The Governments instruction to the National Agency for Education (2015:1047) states in §20, that the authority must “promote equality and integrate an equality perspective and the human rights perspective in its activities. In its activities, the authority must also promote equal rights and opportunities regardless of sexual orientation, gender identity or gender expression”.
During the years, the National Agency for Education has been given several government mandates to update the knowledge area CSE, and to reinforce support to schools, including developing and disseminating support material for teaching staff about sex and relationships.
The 2020-2023 Action plan for equal rights and opportunities for LGBTIQ people mandates that schools provide a safe environment for all children and pupils, with education characterised by “openness and respect for people’s differences and an active promotion of equal rights and opportunities, regardless of gender, sexual orientation, gender identity, or gender expression.”
Since January 2020, the UN Convention on the Rights of the Child (CRC) has been codified into Swedish law in the United Nations Convention on the Rights of the Child Act (2018:1197), making it clear that the commitments under the Convention must be ensured at all levels of public activity and that a child rights-based approach must permeate all activities that affect children and young people.
The 2020 National Strategy for Sexual and Reproductive Health and Rights (SRHR)’s main goal is “good, equal sexual and reproductive health for the entire population.” The strategy contains four sub-goals, seven areas for action, and a plan for follow-up and indicators. The sub-goals are:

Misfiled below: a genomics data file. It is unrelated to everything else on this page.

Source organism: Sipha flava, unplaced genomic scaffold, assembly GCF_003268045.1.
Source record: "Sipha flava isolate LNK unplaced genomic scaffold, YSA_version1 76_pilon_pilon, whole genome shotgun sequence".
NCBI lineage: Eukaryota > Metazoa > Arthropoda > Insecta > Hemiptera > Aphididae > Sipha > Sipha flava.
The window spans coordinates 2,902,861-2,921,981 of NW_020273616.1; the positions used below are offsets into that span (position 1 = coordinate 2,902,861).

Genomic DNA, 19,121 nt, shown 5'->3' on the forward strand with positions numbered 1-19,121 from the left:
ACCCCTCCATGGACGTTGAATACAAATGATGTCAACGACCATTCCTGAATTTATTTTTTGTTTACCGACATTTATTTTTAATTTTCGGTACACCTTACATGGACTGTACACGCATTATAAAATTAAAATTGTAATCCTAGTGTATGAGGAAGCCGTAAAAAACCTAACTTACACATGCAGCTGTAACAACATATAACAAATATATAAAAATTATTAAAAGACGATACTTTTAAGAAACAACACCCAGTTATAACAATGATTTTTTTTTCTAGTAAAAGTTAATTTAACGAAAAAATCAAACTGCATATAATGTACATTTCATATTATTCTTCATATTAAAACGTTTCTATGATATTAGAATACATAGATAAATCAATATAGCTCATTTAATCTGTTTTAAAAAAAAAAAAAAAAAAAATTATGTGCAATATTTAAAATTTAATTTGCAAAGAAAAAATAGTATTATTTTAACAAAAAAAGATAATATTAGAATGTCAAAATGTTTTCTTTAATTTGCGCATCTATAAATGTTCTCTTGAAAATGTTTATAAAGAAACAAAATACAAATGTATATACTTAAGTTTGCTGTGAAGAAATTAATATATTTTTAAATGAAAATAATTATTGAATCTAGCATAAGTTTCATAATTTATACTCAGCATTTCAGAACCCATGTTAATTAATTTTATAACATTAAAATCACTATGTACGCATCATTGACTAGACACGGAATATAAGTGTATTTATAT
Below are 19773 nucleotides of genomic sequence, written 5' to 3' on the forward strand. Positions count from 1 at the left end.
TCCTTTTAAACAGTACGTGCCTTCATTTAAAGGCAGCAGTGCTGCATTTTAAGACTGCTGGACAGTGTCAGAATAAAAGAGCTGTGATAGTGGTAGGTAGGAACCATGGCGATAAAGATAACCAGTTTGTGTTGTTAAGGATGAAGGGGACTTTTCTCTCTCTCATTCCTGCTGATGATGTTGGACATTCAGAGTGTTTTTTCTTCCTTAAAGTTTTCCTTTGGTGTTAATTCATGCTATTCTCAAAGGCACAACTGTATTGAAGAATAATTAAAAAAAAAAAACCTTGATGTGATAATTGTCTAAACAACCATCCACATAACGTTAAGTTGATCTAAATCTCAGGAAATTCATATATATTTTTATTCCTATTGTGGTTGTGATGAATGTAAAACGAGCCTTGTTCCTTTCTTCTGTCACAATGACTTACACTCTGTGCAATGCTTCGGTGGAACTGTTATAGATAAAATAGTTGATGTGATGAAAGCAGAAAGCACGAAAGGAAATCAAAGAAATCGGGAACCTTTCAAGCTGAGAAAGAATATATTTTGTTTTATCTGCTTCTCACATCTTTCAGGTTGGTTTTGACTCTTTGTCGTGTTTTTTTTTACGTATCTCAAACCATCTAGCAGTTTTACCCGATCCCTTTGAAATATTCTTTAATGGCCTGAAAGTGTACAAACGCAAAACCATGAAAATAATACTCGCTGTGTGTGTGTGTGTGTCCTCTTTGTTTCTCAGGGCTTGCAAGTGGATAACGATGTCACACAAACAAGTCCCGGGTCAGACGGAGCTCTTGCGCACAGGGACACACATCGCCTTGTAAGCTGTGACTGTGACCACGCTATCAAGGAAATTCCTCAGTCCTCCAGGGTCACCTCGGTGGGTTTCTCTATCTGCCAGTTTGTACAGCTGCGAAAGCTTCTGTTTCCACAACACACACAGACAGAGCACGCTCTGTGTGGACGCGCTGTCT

- Sexuality and sexual health, the freedom to decide if, when and how they want to be sexually active, choose their sexual partners in equality and consent, have pleasurable sexual experiences, without the risk of sexually transmitted infections and unwanted pregnancies;
- Reproduction and reproductive health, the right to good reproductive health and the ability to choose if, when, how many and in what way they wish to have children and has the right to safe and secure care during pregnancy, childbirth and abortion;
- Empowerment, integrity, and identity linked to health, the right to be respected and strengthened in their empowerment, in their bodily integrity and in their privacy, as well as in their sexual identity and gender identity, without limitations and stigmatization. Everyone has the right to freedom from discrimination, including harassment and sexual harassment, as well as violence or oppression;